American ammunitions may be the reason behind the mounting number of babies born with birth defects in Iraq, a study revealed. Accounts of children being born with cancer and birth defects have been highlighted in German newspaper Der Spiegel, where Iraqis who were interviewed were not sure of the explanation behind so many dead and deformed newborn babies in the Iraqi city of Basra. “Some had only one eye in the forehead. Or two heads,” Askar Bin Said, an Iraqi graveyard owner, told the newspaper, describing some of the dead newborn babies that are buried in his cemetery.
Each year, IBM releases a set of predictions about where the world of computing will be in just 5 short years. Of course, when it comes to computing, 5 years is really a long time.
According to IBM, these cognitive computers will be able to feel, hear, see and touch and respond accordingly. “One of the most intriguing aspects of this shift is our ability to give machines some of the capabilities of the right side of the human brain,” writes IBM’s chief innovation officer Bernard Meyerson in the company’s blog.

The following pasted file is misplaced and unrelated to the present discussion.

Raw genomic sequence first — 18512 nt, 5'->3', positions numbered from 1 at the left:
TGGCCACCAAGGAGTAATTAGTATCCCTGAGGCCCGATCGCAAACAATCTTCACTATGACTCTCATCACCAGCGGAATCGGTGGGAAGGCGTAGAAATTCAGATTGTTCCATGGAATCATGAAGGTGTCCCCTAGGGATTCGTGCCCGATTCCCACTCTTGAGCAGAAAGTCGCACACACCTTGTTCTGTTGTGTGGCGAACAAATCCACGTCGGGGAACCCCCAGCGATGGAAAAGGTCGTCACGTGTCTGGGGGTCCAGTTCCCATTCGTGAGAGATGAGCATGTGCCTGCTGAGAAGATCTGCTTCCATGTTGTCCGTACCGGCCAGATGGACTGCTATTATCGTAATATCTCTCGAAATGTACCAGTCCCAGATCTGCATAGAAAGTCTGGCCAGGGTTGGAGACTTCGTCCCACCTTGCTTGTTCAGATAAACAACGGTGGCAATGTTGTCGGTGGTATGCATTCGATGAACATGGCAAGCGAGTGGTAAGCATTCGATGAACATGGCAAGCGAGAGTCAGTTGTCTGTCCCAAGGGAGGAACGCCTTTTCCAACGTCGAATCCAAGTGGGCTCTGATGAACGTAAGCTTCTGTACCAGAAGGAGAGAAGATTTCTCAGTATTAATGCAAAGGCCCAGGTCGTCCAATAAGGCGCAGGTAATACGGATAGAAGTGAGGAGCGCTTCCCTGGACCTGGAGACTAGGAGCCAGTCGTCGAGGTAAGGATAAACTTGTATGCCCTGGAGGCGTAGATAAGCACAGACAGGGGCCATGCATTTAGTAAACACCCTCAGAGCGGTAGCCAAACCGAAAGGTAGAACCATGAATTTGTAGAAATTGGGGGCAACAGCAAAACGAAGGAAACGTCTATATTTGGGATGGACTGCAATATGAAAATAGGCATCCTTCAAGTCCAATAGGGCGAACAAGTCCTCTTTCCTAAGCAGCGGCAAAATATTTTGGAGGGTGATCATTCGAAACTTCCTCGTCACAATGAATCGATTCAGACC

It should be fairly obvious why, all technological considerations aside, there has been much more research into letting machines extract our thoughts, rather than insert them. Mind reading is a scary-enough concept all on its own — but mindwriting? It calls to mind the hacker deities of cyber punk novels; skinny, trench-swathed Neos projecting e-thoughts into the skulls of passing civilians.
Speaking to the Guardian on condition of anonymity, the officer said the Greek state had been fully aware of the activities of Golden Dawn for several years, with the National Intelligence Service and other security agencies monitoring it closely. The officer claimed police chiefs had had the opportunity to isolate and remove these small “pockets of fascism” in the force but decided not to. The state, he said, wanted to keep the fascist elements “in reserve” and use them for its own purposes.